Friday, March 28, 2014

Friday Flash Fiction: Pray To Your Gods

Every Friday Kurt posts a new piece of flash fiction. This week...

Pray To Your Gods
Word Count: 600

You are all that stands between your people and enslavement. Two armies face off across a deep valley, neither willing to attack uphill, and so they invoke the sacred tradition. The enemy’s champion approaches, ready to engage you in single combat to determine the fate of both nations.

He approaches with caution, although you are plainly outmatched. He’s taller and broader. You barely know how to use a sword. You’re a good runner and light on your feet, but you’ve never been brave. Your fellow soldiers have spent the last few days whispering behind your back. No one actually expects you to win. They only asked you to hold out for as long as possible. Clearly they mean to escape. Barely half of your ranks have turned out to watch the fight, meanwhile the enemy’s numbers swell as their ragtag reserve forces in mismatched uniforms run up to get a better look.

You pray to your gods.

Your opponent touches his sword to his shoulder in salute and the fight begins. You want to win, and you make your best effort, but your will collapses once the first blow falls. The blunt impact against your shield reverberates up your arm, reminding you that you are weak and protected only by a few planks of wood held together with metal bolts. So you run.

You don’t flee the arena, but you put some distance between yourself and your opponent. He bellows at you to fight him. The crowd jeers. Your shame is outweighed only by your desire to survive. Your opponent pursues, and you lead him around in circles. The shield is heavy and slowing you down, so you discard it. You can block with a sword well enough. The enemy army laughs, as well as your own.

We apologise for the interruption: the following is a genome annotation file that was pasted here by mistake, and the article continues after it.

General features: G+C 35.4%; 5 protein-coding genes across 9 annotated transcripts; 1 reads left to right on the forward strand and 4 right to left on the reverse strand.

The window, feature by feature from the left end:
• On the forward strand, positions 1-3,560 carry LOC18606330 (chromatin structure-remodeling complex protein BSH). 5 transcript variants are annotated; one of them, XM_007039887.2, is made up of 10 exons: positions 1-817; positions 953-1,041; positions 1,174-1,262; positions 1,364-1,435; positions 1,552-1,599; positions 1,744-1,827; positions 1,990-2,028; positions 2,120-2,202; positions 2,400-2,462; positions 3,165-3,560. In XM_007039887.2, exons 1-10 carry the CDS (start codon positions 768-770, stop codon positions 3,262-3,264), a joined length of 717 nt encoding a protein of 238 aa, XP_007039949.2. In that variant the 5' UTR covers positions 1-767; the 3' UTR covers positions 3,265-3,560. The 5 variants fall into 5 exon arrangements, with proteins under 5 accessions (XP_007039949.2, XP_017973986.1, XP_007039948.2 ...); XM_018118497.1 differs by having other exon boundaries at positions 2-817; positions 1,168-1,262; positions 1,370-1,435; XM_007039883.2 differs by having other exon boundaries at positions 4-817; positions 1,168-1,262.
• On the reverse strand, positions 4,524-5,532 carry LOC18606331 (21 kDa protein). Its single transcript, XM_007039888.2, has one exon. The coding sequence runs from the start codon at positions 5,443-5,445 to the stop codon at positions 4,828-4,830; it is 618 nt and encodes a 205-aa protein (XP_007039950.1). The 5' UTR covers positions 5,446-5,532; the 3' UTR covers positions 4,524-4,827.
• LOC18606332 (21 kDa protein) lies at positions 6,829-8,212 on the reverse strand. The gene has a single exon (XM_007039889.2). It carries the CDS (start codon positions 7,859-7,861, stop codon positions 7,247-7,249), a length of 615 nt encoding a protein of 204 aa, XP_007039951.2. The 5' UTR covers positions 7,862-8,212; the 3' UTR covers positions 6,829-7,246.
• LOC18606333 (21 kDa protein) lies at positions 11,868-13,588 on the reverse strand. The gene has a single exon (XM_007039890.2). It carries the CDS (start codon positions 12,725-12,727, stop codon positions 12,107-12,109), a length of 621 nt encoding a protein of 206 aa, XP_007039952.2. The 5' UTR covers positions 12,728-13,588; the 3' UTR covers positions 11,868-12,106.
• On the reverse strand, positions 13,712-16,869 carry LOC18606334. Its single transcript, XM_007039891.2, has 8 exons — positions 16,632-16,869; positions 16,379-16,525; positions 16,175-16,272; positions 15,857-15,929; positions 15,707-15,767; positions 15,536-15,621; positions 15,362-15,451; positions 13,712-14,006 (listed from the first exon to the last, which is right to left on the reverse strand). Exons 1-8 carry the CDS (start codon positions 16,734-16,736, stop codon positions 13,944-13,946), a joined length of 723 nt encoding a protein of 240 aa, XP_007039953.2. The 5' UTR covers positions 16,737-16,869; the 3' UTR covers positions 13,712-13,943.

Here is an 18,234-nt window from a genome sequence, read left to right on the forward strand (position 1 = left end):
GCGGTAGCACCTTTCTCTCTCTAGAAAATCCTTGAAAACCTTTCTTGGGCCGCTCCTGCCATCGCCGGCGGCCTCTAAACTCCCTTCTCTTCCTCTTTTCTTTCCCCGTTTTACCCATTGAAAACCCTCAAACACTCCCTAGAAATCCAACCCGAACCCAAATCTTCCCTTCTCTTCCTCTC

Your opponent swings at you, and you deflect the blow away with your sword. The clamor bites at your ears. You run, leading your opponent around to the other side. He calls you a coward. He’s not wrong. You run. He follows.

You’ve always been fast. Your mother used to send you on errands to your father and brothers on the farm. You’d carry messages, meals, water, whatever anyone needed. When the war started, you were a scout, and that suited your skills and temperament. Go far, go fast, don’t let the enemy see you.

A desperate thrust lands near your foot. You jump back and swing. Your blow is stopped by a shield and the enemy sword comes around again for your head. You avoid it, but barely. Has it been enough time yet? Can you die a coward now so the remnants of your army can be enslaved?

You don’t want to die a coward. So you find your courage.

When your opponent moves to chase, you change directions and swing at his side. He beats your sword away with his, and it drops from your hand. You run to pick it up, but his blade catches your calf and you fall next to it. You roll to face the death blow, but your opponent hesitates, distracted by the crowd. You grab your fallen sword and stab him in the throat.

Victory is yours. You sit up. You see the crowd.

The enemy army has fallen. Their bodies litter the ground. All that remains are the reserves in their mismatched, bloody uniforms. You recognize many of their faces. From your army.

Then you realize that this wasn’t combat. This was a ruse. A slaughter. Victory without valor. Without honor. In violation of the sacred tradition.

The gods will not be pleased.

Edited by Carolyn "No Reciprocal Salute Required?" Abram

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